i remember the sweet shop.if i was good mum bought me and my sis some sweets,the smell of the food was lovely.also on a sat if we was good we had chips and mushy peas at the cafe near the train station .cant remember the name of it but it was allways full and you had to wait ages for a seat.
Jayne I remember Bernard & Margaret Gaynor. My husband George was the shoe repairer in the old and new market. His Mum used to go to work with him on Saturdays. Your Mum was lovely and she always took time to ask how everyone was doing. Everyone loved George and had this weired idea that he needed feeding. There was a husband and wife owned a Deli and Gud was always buying cheese. She would give him samples of cheese for his lunch. Good memeories. :o)
My mum worked for Margaret Razak in the old arcade.I remember her standing behind the counter which seem`d very high up to me as I was only little when my nana took me to town on a Saturday while mum was at work. My mum is Margaret Crabtree and she is here in Welsh Wales living the good life!!!!
The ghost of the legs of man, could be that of the Lord Derby wounded at the battle of wigan Lane in the civil war, he was nursed in the Old dog inn which changed its name to the legs of man as they were the coat of arms of Lord derby in his honour, Derby was captured by that lot from Bolton and hung by Bolton town hall soon after.
My mum was Dolly and my auntie was Madge from Gorners cafe in wigan
This is whay I like this site so much. Many of the posts bring back memories long since banished to the back of my brain. What a place for a young lad on his way home from Wigan Grammar School to dawdle, check out the comics at Smiths, dream of owning the latest LP at Hursts. What happened to these safe character filled places. Thanks for the fond memories to all who posted here. Keep up the good work; my memory depends on it.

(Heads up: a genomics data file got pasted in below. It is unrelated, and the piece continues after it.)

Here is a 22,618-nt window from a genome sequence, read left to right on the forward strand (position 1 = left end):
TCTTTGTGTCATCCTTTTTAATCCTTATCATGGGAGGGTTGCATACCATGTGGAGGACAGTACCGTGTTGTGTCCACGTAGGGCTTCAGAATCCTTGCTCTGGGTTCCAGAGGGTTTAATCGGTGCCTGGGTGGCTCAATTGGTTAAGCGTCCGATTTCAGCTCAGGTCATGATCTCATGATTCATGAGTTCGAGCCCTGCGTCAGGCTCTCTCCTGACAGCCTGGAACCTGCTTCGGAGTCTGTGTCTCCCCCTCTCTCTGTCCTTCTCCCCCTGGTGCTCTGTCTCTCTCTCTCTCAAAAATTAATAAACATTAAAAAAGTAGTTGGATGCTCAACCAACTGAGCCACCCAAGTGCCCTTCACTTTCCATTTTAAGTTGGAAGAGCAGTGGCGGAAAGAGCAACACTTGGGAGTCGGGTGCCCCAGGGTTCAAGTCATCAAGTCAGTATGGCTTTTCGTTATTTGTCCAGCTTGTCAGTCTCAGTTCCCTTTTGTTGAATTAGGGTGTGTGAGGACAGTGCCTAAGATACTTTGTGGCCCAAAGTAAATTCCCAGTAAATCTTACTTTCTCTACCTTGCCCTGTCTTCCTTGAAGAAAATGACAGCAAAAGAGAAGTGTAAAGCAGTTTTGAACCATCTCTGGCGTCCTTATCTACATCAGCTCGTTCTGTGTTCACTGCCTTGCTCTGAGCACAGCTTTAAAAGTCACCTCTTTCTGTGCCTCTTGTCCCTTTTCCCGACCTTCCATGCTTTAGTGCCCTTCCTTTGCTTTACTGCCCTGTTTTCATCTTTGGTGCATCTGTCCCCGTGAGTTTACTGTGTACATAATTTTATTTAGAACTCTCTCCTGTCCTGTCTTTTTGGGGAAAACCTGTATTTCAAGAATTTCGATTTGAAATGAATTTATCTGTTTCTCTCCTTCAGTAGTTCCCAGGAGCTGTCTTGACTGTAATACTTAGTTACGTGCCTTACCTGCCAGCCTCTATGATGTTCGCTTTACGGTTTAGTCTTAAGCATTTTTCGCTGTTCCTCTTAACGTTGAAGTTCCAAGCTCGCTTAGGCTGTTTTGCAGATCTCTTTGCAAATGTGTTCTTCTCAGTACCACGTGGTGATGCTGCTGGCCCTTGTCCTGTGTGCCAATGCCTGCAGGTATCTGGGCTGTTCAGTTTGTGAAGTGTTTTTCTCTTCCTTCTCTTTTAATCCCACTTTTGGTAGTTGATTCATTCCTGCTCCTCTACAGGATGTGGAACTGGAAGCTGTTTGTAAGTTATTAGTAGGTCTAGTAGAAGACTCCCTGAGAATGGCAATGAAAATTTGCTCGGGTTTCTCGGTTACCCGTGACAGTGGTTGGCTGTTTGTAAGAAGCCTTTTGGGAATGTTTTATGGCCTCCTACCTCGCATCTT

I remember the Old Arcade well, in particular Gorner's cafe, and the delicious "prato-pie). As a tiny child in the 1940s I was a fussy eater and very thin. So when we came into Wigan on Saturday afternoons we went to the Old Arcade and I got weighed on the scales (only just realised they were jockey weighing room scales), then, although money was scarce, we went into Gorners so that I could eat my fill of the delicious food! I didn't know that the "Legs of Man" pub ran the whole length of the Arcade, but I well remember the Manx sign! In my day there were two signs and the place was known as "The Bottom Legs" and "The Top Legs", and I'd thought they were two separate establishments. Those were the days! And I wonder if George Formby, in his early racing days, ever got weighed on those scales!
Does anyone remember the "Dolls Hospital" in The Old Arcade ? As a child in the 1950's my broken dolls and Teddy bears went to be "made better"
Also in the arcade was Aly Khan's knitwear , Margaret Razaks stocking bar and Evelyns 'Catholic' stall
Talking about a long time ago. My mother's name was Bertha Pennington who married Joseph Berry,miner at Garswood Hall Colliery. Mother was a shop assistant at Slater's in Wigan town, a haberdashery. Mother was intensely proud of Wigan and made me believe that the sun only shone by permission of Wiganers. The sun's rays shone directly into Gorner's Cafe, then deflected off the shining knives forks and spoons into her beloved Wigan. Sadly she had to leave her heaven when my father went to the new coal fields of Doncaster during the 1930's depressione. She never got over leaving Wigan and would often herd me and my younger bother onto the train for the many visits back to her home town and the many relatives there...Where do you think we always went? Gorners and the food and drink of the Gods. By the way, I would love to hear from any of you lot in the Berry or Pennington clans. God bless you all from Wigan and may the sun be with you.
i used to go to gorners wih jimmy brown he was brought up in lower ince and moved to platt bridge when he married vera he died age 41 i lost my best mate does anyone know where vera is and his son garry i would love to contact them